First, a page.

By the by, the easiest way to take in this epic video is to zip onto the www.garbagefish.com, or, go to YouTube, type in words “Garbage Fish,” and click on the second video on the column. 

Most of all, make sure to enter this year’s event. You never know, you might be landing a huge skate and find your line has wrapped around the line of none other than The Boss.

NOT YOUR AVERAGE WIND: Despite winter having lost it frigid fangs to a more seasonable mildness, the sky has continued to flex its muscles in another way. Howling winds have been the story over the past month. Try six different and separate weather events offering winds in excess of 60 mph. And we’re not talking just five minutes of kick-ass gusts. I’ve recorded three different wind events that lasted over 24 hours.  

I was so blown away by the recurring gustiness, I contacted my buddies at the Weather Service to see if, in fact, anyone is keeping track of the windiness this winter. Not happenin’.

As I half expected, data collecting by the meteorologists focuses primarily on air temps, barometric pressures and even wind chills. There are no charts or graphs or historic juxtapositionings of how the winds of one winter compare to the winds of another.

One of the weather folks in Mount Holly did say he’d try to get together a “small craft advisory (SCA)” rundown of this winter, ending in a few weeks. SCA’as forecasted indicate winds between 26 and 38 mph of at least 12 hours. That’s a start to wind-rating a season. However, just because winds are forecasted doesn’t tells the whole tale of an anemometer’s (wind gauge’s) day. In fact, it was during recent SCA conditions that we saw gusts to the 50 mph point over a dozen times.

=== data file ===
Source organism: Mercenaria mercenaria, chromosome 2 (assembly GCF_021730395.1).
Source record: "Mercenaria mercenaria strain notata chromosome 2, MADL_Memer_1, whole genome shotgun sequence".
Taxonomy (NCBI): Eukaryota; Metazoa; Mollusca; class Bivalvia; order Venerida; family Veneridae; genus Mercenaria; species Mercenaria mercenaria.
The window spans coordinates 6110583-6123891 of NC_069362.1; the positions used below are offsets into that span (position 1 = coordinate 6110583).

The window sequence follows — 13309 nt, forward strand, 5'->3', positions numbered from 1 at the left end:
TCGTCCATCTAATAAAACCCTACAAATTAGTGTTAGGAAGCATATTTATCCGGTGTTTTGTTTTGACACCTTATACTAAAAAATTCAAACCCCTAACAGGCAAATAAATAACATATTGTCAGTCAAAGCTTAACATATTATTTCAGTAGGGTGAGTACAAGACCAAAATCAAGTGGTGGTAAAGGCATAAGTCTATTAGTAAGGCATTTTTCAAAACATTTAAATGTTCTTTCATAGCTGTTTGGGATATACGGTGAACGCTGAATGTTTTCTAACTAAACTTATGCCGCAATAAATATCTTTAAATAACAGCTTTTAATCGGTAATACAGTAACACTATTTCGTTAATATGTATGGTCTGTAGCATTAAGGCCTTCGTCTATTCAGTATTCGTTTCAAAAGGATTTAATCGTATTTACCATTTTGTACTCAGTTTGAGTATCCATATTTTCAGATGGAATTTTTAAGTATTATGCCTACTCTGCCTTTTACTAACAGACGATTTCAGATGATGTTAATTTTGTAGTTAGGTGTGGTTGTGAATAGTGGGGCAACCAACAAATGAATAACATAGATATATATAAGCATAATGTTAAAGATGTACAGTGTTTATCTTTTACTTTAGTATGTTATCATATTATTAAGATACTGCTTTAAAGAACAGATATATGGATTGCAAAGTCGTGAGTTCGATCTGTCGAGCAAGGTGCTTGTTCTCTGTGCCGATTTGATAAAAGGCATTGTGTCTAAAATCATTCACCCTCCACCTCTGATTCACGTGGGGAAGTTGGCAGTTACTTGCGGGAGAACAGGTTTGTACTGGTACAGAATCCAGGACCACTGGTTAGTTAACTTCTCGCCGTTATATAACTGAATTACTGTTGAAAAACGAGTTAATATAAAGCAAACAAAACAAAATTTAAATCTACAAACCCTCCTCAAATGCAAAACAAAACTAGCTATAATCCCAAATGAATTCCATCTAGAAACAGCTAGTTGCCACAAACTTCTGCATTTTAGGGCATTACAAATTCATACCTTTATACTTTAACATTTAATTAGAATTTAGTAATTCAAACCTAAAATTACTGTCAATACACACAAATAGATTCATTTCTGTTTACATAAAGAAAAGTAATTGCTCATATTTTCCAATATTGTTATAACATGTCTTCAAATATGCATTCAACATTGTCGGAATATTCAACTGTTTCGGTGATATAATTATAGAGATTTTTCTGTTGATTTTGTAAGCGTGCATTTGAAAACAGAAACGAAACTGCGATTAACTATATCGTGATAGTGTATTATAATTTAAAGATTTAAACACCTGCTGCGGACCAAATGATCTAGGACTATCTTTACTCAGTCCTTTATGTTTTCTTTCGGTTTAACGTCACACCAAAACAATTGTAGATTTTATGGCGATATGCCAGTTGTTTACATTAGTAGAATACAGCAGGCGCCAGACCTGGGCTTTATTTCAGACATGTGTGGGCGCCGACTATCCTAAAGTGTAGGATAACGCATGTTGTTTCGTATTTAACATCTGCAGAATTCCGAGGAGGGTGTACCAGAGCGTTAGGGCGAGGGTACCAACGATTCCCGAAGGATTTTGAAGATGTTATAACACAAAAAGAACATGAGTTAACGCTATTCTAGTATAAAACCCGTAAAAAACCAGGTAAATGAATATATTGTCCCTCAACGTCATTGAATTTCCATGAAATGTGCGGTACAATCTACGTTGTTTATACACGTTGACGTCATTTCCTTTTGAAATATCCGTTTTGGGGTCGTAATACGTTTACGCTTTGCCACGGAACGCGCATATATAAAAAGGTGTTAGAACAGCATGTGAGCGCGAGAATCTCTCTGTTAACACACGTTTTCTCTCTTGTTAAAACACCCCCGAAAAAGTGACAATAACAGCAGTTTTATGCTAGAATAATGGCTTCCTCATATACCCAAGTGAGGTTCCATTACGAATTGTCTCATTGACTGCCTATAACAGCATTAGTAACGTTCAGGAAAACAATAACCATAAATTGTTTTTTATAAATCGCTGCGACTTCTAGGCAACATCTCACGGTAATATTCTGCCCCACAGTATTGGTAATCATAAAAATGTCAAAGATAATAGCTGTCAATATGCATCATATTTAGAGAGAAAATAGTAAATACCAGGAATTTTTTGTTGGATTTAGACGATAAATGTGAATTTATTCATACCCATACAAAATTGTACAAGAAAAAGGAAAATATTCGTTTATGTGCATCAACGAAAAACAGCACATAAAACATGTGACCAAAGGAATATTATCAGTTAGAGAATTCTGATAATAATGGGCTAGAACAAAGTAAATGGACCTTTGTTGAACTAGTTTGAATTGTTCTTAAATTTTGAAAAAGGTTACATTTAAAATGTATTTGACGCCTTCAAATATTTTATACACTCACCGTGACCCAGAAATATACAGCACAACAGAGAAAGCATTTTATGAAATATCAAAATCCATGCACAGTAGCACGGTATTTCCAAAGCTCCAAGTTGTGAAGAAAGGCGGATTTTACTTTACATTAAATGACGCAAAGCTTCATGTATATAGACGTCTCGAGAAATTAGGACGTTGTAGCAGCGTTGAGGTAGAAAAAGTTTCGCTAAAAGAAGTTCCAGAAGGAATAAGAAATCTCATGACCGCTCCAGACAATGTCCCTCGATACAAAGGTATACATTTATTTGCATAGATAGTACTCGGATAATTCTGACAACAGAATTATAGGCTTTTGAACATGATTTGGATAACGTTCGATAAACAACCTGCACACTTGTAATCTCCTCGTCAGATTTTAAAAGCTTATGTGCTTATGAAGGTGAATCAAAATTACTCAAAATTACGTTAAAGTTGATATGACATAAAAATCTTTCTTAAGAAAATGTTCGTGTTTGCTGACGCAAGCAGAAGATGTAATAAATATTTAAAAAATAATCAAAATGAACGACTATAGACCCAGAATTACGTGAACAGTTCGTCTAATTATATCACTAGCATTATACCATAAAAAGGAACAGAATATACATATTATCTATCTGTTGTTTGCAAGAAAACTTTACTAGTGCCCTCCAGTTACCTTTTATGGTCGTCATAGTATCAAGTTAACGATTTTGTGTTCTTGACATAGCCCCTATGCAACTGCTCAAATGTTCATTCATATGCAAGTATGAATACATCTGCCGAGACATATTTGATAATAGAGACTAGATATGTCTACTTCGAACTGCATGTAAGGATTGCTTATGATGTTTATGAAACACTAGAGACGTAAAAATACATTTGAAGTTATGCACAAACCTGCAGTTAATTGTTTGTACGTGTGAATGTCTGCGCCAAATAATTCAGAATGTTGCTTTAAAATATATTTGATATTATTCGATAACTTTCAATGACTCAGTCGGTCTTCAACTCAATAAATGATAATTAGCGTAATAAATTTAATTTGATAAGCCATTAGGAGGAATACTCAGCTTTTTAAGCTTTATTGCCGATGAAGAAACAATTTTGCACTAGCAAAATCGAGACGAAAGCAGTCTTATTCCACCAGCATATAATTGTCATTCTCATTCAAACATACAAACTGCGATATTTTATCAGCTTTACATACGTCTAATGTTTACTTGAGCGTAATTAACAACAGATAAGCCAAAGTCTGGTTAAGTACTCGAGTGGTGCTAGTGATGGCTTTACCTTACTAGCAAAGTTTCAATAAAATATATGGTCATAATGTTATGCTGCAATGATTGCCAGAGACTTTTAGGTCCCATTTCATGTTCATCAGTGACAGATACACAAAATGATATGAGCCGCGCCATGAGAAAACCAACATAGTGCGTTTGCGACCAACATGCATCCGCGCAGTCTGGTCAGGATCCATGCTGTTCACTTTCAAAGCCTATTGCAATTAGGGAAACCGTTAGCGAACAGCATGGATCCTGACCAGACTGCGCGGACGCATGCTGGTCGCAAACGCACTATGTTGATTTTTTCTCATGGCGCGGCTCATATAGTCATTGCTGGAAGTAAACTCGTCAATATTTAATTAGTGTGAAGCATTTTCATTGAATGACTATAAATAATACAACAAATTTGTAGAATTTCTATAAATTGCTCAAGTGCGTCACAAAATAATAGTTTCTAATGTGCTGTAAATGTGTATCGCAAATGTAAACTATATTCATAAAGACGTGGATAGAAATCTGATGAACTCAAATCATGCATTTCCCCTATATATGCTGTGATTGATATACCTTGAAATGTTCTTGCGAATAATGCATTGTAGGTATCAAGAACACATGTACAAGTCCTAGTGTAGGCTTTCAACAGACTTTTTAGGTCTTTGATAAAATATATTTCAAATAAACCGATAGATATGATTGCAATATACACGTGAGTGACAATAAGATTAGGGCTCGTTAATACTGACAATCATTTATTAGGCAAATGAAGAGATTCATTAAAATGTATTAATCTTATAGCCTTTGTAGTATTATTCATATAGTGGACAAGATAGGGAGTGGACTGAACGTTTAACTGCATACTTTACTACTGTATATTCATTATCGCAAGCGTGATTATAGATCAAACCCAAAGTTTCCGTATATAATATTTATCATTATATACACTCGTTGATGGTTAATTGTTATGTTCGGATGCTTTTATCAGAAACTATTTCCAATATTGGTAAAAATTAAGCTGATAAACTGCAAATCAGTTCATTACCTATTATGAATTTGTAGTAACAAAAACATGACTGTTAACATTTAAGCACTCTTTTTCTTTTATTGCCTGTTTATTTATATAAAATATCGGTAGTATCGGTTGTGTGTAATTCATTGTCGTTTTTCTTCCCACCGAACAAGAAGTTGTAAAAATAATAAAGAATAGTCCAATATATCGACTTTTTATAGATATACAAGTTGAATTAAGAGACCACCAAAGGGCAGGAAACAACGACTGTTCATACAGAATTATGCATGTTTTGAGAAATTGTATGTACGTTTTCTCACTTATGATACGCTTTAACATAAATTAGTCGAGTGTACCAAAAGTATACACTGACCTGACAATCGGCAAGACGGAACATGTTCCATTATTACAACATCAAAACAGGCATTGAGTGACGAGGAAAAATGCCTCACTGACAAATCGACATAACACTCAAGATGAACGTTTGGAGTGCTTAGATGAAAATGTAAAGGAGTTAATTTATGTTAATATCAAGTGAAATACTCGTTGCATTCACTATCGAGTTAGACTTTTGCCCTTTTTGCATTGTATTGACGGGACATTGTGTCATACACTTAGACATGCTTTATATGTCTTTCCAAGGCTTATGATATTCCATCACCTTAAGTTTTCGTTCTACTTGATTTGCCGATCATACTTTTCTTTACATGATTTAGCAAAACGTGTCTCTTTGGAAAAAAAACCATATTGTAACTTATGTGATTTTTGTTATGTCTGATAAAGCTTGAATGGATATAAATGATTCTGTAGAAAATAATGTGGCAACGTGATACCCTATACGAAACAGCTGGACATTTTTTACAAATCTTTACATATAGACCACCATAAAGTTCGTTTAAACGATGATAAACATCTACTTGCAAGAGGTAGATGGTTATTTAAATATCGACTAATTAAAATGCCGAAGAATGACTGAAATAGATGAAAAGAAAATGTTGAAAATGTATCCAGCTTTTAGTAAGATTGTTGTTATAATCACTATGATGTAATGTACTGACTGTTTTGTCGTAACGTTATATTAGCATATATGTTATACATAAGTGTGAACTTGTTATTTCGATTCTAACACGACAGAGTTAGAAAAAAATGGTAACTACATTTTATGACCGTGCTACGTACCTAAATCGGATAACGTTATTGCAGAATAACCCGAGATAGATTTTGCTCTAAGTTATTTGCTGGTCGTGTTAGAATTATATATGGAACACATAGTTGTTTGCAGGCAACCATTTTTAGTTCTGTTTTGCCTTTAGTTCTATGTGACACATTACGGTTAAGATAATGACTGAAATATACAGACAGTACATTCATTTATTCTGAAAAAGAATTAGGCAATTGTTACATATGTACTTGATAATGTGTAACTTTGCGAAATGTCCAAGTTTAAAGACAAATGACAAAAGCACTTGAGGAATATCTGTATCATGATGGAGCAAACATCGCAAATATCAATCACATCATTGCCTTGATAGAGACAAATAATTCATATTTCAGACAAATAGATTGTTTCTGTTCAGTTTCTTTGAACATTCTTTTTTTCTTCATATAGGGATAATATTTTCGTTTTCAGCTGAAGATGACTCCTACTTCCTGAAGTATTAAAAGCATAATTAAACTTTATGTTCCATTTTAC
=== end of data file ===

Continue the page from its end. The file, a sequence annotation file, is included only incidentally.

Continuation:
The real story of a day’s worth of wind would be the average 24-hour wind speed. And that can be done – in retrospect. The historic wind data collected daily at places like the Atlantic City Airport can be called up, going back possibly 75 years. Once in-hand, averages and highest gusts could be graphed out and compared.

If you think about it, the arrival of wind power will soon demand some understanding of wind trends. Even the likes of the NJ DOT would like to know which months, on average, are historically the windiest -- and crew up for blowdowns.


EMAIL MATTER: “Jay, My dad had entered the “Striped Bass Derby” (now Long Beach island Surf Fishing Classic) almost since it began. He passed a few years back and my favorite photo of him is him standing in front of a huge sign that reads “Derby Score Board.” He’s holding a big striped bass and behind him the board has information like “Daily High” and “Weekly High” and so on. Can you tell me where that picture was taken? It looks like it might be at a bait shop. …”


Funny you should ask. I’ve recently been going through dozens and dozens of vintage fishing photos from LBI, dating back to my dad’s times. Quite a few of the black-and-white pics show derbyites posing with their fish in front of that same famous sign. (I’ll include one of those photos in this column space).